A difference in the screen in new iPad and the ones in the Pro series is the LCD isn’t laminated, and there’s no anti-reflective coating. The result is a display that will show reflections more than Apple’s higher-price models. This is mainly distracting only if the user starts looking for them, though.

Still, the display has an oleophobic coating, so it resists picking up fingerprints… mostly.

Ports, Buttons, Camera, and Speakers

Apple continues to use the proprietary Lightning port in its tablets and phones, not adopting the industry-standard USB Type-C. That said, there’s a lot of functionality in the Lightning port, as it can be used for much more than just charging the iPad (2017), and syncing it with a PC.  There are a wide range of Lightning accessories, including flash drives, microSD card readers, and HDMI video adapters. With another adapter, USB Type-A accessories like keyboards and Ethernet ports can be added.

The ability to add removable storage via the Lightning port is welcome, as no iOS device has a built-in memory card reader… unfortunately.

Apple surprised many people by including a headset jack in this new tablet, after announcing last year that it’s moving away from this standard. The company hasn’t explained why, but the prevailing theory is that this computer is primarily intended for the eduction market where inexpensive headphones are a requirement.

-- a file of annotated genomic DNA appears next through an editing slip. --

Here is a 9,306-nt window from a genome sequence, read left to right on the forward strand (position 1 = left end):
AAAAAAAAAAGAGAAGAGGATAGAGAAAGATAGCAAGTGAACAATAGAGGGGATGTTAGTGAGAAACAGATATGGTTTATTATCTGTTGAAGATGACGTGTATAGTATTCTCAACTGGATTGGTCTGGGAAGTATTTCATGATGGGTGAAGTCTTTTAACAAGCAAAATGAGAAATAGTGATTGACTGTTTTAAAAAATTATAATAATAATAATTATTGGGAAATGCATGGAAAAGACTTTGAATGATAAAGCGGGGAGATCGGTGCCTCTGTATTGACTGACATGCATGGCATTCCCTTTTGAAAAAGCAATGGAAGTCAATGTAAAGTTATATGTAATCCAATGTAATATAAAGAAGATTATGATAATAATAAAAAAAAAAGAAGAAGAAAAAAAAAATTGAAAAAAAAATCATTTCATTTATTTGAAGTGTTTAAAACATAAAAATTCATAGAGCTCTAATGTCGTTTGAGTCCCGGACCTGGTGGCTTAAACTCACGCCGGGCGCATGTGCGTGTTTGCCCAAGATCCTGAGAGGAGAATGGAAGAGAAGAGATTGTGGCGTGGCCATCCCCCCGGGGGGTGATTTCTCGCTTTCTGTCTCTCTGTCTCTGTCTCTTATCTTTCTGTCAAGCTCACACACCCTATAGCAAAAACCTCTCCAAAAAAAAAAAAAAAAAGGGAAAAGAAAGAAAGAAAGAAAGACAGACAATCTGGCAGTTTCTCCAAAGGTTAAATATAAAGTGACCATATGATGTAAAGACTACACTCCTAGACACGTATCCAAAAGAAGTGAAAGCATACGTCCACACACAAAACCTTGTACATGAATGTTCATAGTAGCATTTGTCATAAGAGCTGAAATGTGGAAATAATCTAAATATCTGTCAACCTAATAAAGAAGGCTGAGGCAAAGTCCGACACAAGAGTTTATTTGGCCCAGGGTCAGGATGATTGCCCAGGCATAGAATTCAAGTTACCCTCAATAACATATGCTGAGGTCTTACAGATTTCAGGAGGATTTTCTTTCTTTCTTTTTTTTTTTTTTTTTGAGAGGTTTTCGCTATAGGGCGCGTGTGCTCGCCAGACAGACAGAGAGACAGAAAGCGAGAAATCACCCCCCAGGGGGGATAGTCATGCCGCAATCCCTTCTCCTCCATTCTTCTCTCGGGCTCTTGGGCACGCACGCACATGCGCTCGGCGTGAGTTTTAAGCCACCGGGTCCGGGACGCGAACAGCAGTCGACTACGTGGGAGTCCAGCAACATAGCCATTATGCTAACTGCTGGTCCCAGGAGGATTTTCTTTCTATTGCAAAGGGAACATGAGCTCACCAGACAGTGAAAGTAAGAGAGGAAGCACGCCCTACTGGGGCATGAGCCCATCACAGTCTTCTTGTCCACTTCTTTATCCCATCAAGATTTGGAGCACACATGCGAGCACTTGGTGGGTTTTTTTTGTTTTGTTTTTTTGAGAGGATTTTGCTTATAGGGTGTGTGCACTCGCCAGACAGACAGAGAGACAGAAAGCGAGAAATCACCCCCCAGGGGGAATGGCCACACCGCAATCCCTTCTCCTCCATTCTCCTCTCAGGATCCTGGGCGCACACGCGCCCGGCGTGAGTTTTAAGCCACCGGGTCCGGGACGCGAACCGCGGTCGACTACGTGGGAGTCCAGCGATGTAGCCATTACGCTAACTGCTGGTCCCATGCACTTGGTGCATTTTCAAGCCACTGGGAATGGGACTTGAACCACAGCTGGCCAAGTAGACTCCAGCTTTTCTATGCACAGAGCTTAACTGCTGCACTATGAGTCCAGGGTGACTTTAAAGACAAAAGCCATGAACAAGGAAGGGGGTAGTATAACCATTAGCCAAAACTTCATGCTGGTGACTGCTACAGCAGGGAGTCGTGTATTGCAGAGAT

The Home button remains a fixture, as it is with all iOS devices. And in another surprising move, this does double duty as an Apple ID fingerprint scanner. Leaving biometric security out would seem to be an easy way to save money producing this lower-cost tablet. In our tests, this scanner performed quite well, except that it can’t recognize wet fingers.

The Power button is on the top, and the Volume Up and Down buttons are on the right-hand side. All of these are aluminum rather than plastic, and are easy to press.

The 8-megapixel rear camera has an ƒ/2.4 aperture, and all the features one expects from a modern device: a panorama mode, image stabilization, HDR, burst mode, and more. It also has an LED flash for use in low light. Our tests showed that this camera takes brilliant pictures in great light, and decent ones in dimmer light.

On the front is the FaceTime camera, which has been so dubbed because it’s there for video conferencing. That’s why it’s just 1.2 MP. Still, that’s quite enough, especially as the resolution of such chats are generally determined by how much bandwidth is available, not the cameras involved.

A difference between Apple’s regular iPad and the Pro models is the number of speakers. This tablet has two, half as many as the more expensive products. Still, these put out enough sound to hear a video playing several feet away in a moderately noisy environment. Because both spears are near each other on one of the short edges of this device, sound is definitely off center.

iPad (2017) Performance

The Apple iPad (2017) is constructed with a 1.84 GHz dual-core Apple A9  64-bit processor at its heart. Naturally, this isn’t as powerful a chip as is in last year’s 9.7 Inch iPad Pro, which runs at 2.16 GHz.

When we ran this tablet through the Geekbench app, it scored a 4282 on the multi-core benchmarking test. Here is how the latest iPad stacks up to other tablets: